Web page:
Wisconsin Higher Education Grants are expected to increase in the new budget year because of a decrease in the number of applicants and the use of one-time carry-over funds from 1995-96. (The actual WHEG appropriation did not increase between 1995-96 and 1996-97.) The maximum award level for an eligible dependent student will increase 4%, from $1,452 to $1,510.

As part of a multiyear plan to enhance educational quality at the 13 UW Centers, an additional 1.5% will be added to the Centers’ tuition schedule. Specifically, 1.5% of the 6.5% increase will be “earmarked” to strengthen student programs and services, including:

  • Strengthening academic advising to better prepare students for transfer to many different programs at all UW System institutions;
  • Enriching the curricular and co-curricular freshman year experience, important for all, but especially so for non-traditional students, first-generation college students and older students who make up a large percentage of the student body;
  • Supporting specific “integrated” courses that strengthen the Centers associate degree program.

The “earmarked” 1.5% increase amounts to $12.50 per semester for resident students.

For the 1996-97 academic year UW-Centers tuition of $1,779 will be 17% less than at comprehensive universities and 8.5% below comparable Wisconsin Technical College System two-year college-parallel programs. This is the first implementation of the differential tuition increase option recommended by the Board of Regents’ Study of the UW System in the 21st Century.

1996-97 activities funded by GPR and student fees

The largest single use of GPR/student fee monies is instruction, utilizing 47.9% of all such revenues, or $596 million of a total $1.244 billion in GPR/fee revenues. Other activities funded by GPR/student fees include: academic support ($166.8 million), physical plant ($129.9 million), research and public services ($102 million), institutional support ($101.2 million), and student services ($71.2 million).

Budget reductions

As noted earlier, the UW System Biennial Operating Budget for 1995-97 was reduced a net $33.1 million from the previous biennial operating budget. Accordingly, numerous cost-reduction steps were taken within UW System Administration and each of the UW System’s 15 institutions.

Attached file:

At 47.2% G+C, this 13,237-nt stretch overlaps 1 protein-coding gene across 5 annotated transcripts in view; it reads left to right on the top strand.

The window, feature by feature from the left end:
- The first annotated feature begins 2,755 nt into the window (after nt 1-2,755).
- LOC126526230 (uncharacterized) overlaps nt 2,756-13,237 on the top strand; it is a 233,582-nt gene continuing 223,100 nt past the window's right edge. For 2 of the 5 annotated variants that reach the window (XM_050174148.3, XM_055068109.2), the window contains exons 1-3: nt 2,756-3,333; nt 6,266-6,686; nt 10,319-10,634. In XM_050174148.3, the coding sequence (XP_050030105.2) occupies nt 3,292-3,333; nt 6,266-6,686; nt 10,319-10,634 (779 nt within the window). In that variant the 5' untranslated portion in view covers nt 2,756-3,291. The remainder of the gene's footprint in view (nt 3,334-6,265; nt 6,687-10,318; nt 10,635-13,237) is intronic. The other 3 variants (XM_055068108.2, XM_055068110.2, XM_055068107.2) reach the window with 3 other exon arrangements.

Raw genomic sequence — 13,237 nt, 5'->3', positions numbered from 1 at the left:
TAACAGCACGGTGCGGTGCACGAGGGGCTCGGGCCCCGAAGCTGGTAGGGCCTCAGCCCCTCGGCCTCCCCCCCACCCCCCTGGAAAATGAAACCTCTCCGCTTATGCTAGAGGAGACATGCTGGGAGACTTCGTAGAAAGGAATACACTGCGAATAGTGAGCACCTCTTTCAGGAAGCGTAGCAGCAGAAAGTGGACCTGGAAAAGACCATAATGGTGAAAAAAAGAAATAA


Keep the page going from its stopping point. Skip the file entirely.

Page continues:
A total of 527 positions will be cut systemwide, including 20 percent of all System Administration staff..

Each of the 15 institutions (13 four-year campuses, UW-Extension, and UW Centers) also sustained reductions in each of the two years in the biennial budget period. While all areas of expense were affected, Instruction has been relatively protected while disproportional reductions have been taken from Institutional Support, Academic Support, Student Services, Research and Public Service, and Farm Operations. As shown in the table below, in 1995-96, Instruction was 48% of the UW System GPR/fee base budget while Institutional Support was 8.3%, Academic Support was 13.0% and Student Services were 5.7%.

Activity Percent of 1996-97 Administrative
and General Reduction
Percent of 1995-96
GPR/Fees Budget
Instruction 36.6% 48.0%
Institutional Support (Admin) 20.2% 8.3%*
Academic Support 19.7% 13.0%
Student Services 7.6% 5.7%
Physical Plant 4.3% 10.3%
Research & Public Service 11.0% 8.3%
Farm Operations 0.6% 0.4%
Other 0.0% 6.0%**
(*Institutional Support is 6.3%
on an all-funds basis)
(**Auxiliary Enterprises, Hospitals,
Financial Aids, Debt Service)

Of these GPR budget reductions made in the 1996-97 annual budget, 93% of the reductions were made in the area of salaries and fringe benefits, 5% came in supplies and expenses, and 2% from capital expenditures. Specific examples of administrative expense reductions and academic restructuring by institution are listed in Section V of the 1996-97 annual budget document.

After approval by the Board of Regents, the UW System budget reductions will be transmitted to the Legislature’s Joint Committee on Finance for review on June 18.